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TAMPA, Fla. (WFLA) – $25 million and nearly 700 homes in Sarasota County: That’s the deal reached by the Sarasota County Board of Commissioners. Although intended to solve the affordable housing problem using a combination of federal funding and private investment, the project comes with a caveat.

New housing for low-income residents who benefit must be completed in less than two years.

Commission Chairman Alan Maio told organizations that proposed the projects to only ‘enter’ for the money if they could meet the tight 18-month deadline for planning and construction, start to finish .

Sarasota’s BCC on Tuesday approved the county’s investment of $25 million to address a housing crisis caused by lack of affordability and availability across the state of Florida. The program aims to help different categories of residents who need sustainable and affordable housing.

According to the Gulf Coast Community Foundation, these categories include “eligible uses of capital investments ‘listed’, eligible recipients, eligible populations, spending obligations and timelines, and qualifying subrecipient agreement agencies.”

Each project aims to build low-cost housing for residents earning a maximum of 80% of the median income of the district. The US Treasury defines its target populations as “impacted” or “disproportionately impacted” residents, which means that their incomes are sometimes below 65% of the MAI.

The AMI in Sarasota County is $77,200. That means residents who can benefit from the proposed projects, when completed, must earn no more than $61,750, according to the county’s 2021 AMI records.

Commissioner Nancy Detert said the vote to approve the funding would provide money to build more affordable housing than the county has ever done before, but not all commissioners fully agreed. Vice President Ron Cutsinger said that while some of the partner developers had a proven track record in building and maintaining the homes they provide, he was mostly concerned about giving away such a large sum of money.

Commissioner Michael Moran also expressed concern over the approval of the project, noting that failure to meet deadlines could expose ratepayers.

Meeting the deadline for builds, which are spread across the county and among eight community partners, could be more difficult. In the back and forth from the BCC meeting on Tuesday, the number of houses or housing units to be built rose from 623 to 696, but the amount of funding remained at $25 million from the American Rescue Plan Act. Coronavirus Local County Fiscal Recovery Fund.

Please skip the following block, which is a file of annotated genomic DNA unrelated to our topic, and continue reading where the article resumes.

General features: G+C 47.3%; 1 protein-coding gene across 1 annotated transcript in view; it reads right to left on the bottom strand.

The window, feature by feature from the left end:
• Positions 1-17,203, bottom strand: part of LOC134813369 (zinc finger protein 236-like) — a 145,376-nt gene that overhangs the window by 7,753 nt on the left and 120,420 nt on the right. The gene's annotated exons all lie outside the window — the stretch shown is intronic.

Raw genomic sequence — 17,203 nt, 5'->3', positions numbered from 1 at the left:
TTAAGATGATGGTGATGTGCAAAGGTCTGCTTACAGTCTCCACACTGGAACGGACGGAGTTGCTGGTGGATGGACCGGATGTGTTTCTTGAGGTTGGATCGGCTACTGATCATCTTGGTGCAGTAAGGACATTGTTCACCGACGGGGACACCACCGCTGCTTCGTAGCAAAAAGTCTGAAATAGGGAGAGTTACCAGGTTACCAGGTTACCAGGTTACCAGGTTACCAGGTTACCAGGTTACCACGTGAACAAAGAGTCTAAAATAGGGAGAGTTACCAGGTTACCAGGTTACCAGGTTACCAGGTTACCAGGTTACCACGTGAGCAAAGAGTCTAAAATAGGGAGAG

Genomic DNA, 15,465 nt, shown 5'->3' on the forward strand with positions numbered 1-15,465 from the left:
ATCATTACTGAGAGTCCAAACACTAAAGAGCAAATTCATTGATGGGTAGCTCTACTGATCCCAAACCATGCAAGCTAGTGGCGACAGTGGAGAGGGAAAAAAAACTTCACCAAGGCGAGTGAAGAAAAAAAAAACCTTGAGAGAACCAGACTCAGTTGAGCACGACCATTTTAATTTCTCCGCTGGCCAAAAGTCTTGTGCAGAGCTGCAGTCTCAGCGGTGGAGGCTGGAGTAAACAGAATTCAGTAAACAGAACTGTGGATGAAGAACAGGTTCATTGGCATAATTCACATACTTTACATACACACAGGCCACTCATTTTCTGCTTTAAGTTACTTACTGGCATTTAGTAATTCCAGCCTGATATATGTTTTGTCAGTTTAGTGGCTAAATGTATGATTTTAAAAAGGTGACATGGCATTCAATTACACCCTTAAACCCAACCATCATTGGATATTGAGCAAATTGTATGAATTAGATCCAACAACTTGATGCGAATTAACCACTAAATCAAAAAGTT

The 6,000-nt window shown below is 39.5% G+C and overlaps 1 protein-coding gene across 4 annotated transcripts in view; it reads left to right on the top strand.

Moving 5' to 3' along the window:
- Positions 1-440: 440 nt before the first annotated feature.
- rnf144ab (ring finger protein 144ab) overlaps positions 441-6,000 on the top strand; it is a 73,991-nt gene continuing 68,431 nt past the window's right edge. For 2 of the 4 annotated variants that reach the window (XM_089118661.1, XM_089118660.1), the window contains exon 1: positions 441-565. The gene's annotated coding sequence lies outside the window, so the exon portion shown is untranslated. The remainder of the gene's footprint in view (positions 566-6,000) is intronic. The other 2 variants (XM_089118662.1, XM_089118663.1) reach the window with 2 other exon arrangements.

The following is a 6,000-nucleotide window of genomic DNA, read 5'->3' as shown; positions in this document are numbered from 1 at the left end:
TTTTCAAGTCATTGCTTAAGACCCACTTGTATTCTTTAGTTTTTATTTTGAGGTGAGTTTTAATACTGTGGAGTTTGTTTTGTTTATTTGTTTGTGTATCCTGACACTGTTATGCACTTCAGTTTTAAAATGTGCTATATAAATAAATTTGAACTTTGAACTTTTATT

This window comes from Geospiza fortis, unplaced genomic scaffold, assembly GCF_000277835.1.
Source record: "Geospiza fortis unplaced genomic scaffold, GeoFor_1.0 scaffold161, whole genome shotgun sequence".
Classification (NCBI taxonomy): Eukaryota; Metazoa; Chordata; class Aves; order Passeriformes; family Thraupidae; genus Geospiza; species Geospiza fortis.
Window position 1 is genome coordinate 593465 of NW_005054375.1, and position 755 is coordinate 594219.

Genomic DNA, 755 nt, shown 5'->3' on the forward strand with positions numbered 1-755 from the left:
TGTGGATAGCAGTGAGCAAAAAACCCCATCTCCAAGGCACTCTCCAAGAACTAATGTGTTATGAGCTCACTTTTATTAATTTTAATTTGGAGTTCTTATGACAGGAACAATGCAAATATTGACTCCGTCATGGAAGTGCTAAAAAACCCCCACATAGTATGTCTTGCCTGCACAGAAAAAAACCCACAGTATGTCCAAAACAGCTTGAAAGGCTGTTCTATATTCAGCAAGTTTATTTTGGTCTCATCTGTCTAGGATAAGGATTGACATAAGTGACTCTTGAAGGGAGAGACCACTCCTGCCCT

Partner organization Project Units BCC units ARPA BCC Allowance Total costs BCC ARPA %
Loveland Center, Inc. The Villas of Loveland Village 80 80 $5,000,000 $16,000,000 31.3%
Atlantic Housing Foundation North Harbor Waters 288 288 $1,500,000 $40,000,000 3.8%
Support for Community Life (CASL) New trail square 106 106 $4,200,000 $28,000,000 15.0%
South Sarasota County Family Promise Parkside Cabins Expansion 2 2 $500,000 $500,000 100.0%
South Sarasota County Family Promise South County Homes 7 0 $0 $2,700,000 0.0%
Habitat for Humanity Sarasota, Inc. Single Family Affordable Housing Units 32 0 $0 $10,976,000 0.0%
harvest house Return home II 6 6 $800,000 $850,000 94.1%
OHCD and SHA Central gardens 30 30 $3,000,000 $8,250,000 36.4%
Sarasota Housing Authority (SHA) Cypress Square Phase I (fka Amaryllis Park Place Phase II) 84 84 $3,000,000 $25,000,000 12.0%
Sarasota Housing Authority (SHA) Lofts on Citron Phase II 100 100 $7,000,000 $31,700,000 22.1%
(Source: ARPA CLFRF, Sarasota BCC)

Beginning in April, the county will begin meeting with partners to discuss grant grant eligibility requirements and what each organization must do to receive the money for the builds. County documents also warn partners that “this is a short deadline to meet.”